Navigate disruption by focusing on brand and developing new products, businesses
Strong values can endure
severe market change
by Stephen Wallace
European Brand Planning Lead
As the old adage goes, change is the only constant, but change happens at different speeds, and technology is making that speed faster and faster. So we have another word for high speed change: disruption. Perhaps the modern adage should be “disruption is the only constant.”
Disruption can strike fear into businesses—think Kodak and Olivetti—the fear that your business model is rapidly undermined by discontinuous innovation. This is especially painful when you consider that Olivetti is credited with launching the first commercial programmable desktop personal computer in 1964, and Kodak technologists created the foundations of digital imaging.
So perhaps the way for businesses to navigate disruption is to spend as much time focused on managing their brands as on developing new products and new business models.
A Harvard Business Review article titled “Surviving Disruption” declares that disruptors and legacy businesses should focus on defining new business models by asking: “What jobs do people need done and how could they be done more easily, conveniently, or affordably?” This seems to me a pretty good business model, equivalent to what brand managers should be asking themselves: “What purpose do consumers really value my brand for, and how can I express that in a contemporary context?”
My client, Ford Motor Company, is facing disruption in the form of autonomous vehicles, on-demand rides, and car-sharing from some of the most fearsome competitors on the planet: Google, Apple, Uber, Tesla and Zipcar.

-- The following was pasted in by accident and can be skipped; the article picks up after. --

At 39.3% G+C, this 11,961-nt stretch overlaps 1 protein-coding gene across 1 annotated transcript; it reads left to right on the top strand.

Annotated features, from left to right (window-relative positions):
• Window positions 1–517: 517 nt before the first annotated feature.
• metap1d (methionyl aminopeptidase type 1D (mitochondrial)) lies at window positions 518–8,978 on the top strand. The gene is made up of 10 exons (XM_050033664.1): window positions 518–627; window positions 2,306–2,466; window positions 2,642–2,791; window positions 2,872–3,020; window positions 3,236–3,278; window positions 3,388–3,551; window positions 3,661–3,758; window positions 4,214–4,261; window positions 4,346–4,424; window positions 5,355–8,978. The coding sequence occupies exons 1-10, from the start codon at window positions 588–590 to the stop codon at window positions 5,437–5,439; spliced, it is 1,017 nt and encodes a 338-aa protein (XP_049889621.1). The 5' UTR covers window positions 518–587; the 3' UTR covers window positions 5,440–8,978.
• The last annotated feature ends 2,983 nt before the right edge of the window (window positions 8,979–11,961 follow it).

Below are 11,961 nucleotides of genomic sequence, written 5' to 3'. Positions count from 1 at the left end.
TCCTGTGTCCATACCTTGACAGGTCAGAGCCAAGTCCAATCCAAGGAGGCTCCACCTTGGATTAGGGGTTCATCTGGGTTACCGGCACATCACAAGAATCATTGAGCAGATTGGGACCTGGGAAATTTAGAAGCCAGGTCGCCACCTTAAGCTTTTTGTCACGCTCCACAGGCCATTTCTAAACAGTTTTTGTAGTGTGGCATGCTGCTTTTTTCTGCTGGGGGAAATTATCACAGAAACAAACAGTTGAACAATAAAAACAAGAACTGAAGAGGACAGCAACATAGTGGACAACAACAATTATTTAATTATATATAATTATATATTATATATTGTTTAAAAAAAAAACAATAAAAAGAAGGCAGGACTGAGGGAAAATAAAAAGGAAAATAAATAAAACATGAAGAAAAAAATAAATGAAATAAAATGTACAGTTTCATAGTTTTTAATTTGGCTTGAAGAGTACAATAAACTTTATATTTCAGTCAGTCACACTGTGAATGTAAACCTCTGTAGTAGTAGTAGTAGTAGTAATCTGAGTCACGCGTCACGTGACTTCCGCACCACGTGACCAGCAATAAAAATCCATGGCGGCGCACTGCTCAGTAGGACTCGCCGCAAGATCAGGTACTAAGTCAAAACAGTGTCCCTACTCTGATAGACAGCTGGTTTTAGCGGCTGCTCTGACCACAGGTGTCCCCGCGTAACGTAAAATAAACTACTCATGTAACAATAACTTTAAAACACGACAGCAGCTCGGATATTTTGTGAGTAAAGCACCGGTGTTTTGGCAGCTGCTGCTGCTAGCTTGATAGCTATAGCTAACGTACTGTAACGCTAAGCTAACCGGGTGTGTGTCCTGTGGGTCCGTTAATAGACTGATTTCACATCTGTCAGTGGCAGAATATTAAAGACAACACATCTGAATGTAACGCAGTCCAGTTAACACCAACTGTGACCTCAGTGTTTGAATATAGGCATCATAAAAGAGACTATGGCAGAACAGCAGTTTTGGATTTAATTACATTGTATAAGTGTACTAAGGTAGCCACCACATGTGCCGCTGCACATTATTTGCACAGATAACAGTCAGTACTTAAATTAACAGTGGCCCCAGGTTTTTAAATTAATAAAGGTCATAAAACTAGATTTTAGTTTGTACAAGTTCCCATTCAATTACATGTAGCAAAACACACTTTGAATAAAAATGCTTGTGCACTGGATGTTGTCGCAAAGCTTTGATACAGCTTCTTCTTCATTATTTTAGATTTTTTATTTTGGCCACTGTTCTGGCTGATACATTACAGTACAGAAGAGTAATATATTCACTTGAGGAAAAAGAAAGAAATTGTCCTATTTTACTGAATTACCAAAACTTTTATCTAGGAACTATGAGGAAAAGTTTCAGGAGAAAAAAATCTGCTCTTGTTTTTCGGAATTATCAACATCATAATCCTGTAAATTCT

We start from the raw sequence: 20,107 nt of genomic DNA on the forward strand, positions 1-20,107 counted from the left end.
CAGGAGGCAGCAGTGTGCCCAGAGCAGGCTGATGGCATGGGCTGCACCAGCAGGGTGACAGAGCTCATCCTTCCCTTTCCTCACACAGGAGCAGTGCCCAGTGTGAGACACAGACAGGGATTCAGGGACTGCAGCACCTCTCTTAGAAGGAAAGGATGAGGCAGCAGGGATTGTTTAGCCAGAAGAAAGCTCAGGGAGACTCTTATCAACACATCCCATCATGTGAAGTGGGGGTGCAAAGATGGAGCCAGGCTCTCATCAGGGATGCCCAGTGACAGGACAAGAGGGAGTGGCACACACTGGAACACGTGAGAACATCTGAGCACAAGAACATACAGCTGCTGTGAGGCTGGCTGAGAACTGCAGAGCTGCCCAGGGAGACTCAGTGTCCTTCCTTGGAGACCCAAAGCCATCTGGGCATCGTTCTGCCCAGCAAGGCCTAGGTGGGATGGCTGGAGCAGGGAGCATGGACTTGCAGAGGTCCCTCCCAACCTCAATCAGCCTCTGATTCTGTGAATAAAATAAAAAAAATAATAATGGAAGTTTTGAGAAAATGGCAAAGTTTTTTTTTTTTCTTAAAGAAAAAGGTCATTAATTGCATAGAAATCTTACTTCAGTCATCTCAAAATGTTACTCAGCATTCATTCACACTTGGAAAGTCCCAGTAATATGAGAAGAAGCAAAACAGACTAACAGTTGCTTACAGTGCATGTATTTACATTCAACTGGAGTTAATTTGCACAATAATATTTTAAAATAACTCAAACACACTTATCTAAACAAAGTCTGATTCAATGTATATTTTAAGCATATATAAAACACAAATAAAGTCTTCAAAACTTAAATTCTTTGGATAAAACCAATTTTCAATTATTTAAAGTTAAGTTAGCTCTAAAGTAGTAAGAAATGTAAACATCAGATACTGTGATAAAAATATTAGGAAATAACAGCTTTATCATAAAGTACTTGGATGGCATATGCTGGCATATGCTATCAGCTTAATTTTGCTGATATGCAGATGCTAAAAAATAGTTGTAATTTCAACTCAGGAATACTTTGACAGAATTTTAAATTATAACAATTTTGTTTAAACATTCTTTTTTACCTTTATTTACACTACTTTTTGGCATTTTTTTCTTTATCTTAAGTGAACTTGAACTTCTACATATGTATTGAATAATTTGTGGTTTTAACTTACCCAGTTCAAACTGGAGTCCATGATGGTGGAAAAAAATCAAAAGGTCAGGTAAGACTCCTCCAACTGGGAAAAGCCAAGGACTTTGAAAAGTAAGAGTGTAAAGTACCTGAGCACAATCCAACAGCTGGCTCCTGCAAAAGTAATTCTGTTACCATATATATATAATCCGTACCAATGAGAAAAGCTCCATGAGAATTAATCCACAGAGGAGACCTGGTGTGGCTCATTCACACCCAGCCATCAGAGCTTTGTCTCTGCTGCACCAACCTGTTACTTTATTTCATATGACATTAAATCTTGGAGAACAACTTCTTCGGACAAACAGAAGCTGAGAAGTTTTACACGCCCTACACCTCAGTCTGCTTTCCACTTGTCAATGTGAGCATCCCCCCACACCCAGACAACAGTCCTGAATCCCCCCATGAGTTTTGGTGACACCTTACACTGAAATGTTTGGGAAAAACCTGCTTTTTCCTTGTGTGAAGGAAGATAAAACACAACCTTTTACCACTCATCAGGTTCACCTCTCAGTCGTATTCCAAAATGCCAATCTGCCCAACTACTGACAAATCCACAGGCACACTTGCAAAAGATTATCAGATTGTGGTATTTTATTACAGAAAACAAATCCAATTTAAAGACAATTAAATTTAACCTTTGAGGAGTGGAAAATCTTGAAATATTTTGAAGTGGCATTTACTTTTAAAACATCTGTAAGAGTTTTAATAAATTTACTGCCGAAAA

But Ford has been asked itself this question and remembered that Henry Ford’s success was not just built on the invention of cost-efficient manufacturing through the production line and the division of labor. What Ford did for masses of people was to give them personal mobility at a time when motor cars were expensive playthings for the wealthy. And mobility for the masses meant getting produce to markets, people making connections with distant people, and expanding their horizons. It made people more productive; it allowed people to have holidays.
The roots of the Ford brand are in mobility, and in helping people move freely. This is why, just over a year ago, Ford created Ford Smart Mobility LLC, a new subsidiary to the company, formed to design, build, grow, and invest in emerging mobility services.
The first consumer-facing launch from Ford Smart Mobility was the introduction of FordPass, an app-based service built around point-to-point journey planning and marketplace services, such as parking and ride-sharing. Ford has also opened a Ford Hub in New York City to display their vision of a transportation future beyond cars. It doesn’t sell cars. Instead, large screens highlight different ways to reach New York City landmarks by bike, subway etc. A giant “marble run” model illustrates the idea of traffic congestion, plus other future-of-transportation concepts, like self-repairing roads.
Ford understands that what consumers have always valued the brand for is being able to move freely, and Ford is building new technology and new business models to help consumers do that.
In fact, acknowledging my own bias as a brand manager, I would go so far as to say that companies should focus more effort on understanding and living true to their brand purpose in order to safeguard themselves from being disrupted out of business.
Great brands focus single-mindedly on purpose. Ask anyone in Nike what their purpose is and they’ll tell you they’re out to make athletes perform better. They happen to make profit from being in businesses like sports shoes. So my advice to businesses across product categories facing the tension of change is to focus on their brands and the purposes consumers value those brands for.
Some categories face health concerns and regulatory pressure on sugar. But taking time to understand the value and the symbolism of your brands will help compensate for offering a product with less sugar. Fossil fuel businesses are not just energy providers, but owners of brands which are about pioneering and exploration, surety, convenience—symbols of national pride and inventiveness.
Strong values can endure change. You just need to unearth them.